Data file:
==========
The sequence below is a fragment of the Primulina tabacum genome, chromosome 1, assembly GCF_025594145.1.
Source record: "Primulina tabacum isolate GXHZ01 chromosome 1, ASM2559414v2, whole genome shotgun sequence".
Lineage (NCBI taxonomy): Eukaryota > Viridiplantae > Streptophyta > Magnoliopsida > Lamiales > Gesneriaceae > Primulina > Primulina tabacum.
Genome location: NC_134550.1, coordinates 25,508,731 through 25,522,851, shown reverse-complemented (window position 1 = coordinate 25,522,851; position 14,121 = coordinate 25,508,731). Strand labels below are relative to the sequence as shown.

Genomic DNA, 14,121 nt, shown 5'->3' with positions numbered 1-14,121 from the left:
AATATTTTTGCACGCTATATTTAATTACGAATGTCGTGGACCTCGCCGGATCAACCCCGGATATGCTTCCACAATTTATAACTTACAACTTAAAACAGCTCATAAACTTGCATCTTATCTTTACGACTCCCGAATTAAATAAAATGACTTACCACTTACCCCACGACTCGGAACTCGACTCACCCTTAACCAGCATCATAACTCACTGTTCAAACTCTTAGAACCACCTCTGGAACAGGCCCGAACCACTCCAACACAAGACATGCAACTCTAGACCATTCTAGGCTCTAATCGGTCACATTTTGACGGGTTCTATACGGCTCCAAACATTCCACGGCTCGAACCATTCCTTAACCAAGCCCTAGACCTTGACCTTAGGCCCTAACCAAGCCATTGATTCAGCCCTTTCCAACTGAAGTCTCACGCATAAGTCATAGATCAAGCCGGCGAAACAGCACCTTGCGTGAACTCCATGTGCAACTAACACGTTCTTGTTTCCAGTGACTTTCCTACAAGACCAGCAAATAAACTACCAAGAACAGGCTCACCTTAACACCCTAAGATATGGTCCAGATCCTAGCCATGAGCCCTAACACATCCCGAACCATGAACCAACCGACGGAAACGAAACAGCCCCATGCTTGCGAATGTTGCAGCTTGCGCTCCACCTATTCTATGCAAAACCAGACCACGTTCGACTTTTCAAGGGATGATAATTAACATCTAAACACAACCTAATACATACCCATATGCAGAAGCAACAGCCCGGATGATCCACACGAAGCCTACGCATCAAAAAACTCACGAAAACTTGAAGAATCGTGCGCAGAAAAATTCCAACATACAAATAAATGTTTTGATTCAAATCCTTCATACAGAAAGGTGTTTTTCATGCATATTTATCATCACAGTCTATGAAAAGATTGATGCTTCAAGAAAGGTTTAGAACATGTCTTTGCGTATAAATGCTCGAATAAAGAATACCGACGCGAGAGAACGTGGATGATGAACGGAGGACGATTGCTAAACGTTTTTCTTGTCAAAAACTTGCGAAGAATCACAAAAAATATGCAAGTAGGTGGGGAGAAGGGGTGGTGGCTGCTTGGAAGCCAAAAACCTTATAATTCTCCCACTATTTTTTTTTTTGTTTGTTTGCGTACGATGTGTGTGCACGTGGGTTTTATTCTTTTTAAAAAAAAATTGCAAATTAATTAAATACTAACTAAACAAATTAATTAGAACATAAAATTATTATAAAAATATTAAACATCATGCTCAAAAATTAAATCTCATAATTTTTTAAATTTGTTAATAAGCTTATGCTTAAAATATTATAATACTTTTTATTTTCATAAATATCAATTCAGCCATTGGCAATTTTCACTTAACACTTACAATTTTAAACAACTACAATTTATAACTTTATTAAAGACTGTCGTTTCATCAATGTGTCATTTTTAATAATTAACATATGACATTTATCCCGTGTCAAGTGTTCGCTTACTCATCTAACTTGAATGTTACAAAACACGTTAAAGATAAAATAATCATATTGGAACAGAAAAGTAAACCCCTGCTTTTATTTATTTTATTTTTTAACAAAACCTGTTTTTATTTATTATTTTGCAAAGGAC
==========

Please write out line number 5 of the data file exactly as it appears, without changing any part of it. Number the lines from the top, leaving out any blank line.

Genomic DNA, 14,121 nt, shown 5'->3' with positions numbered 1-14,121 from the left: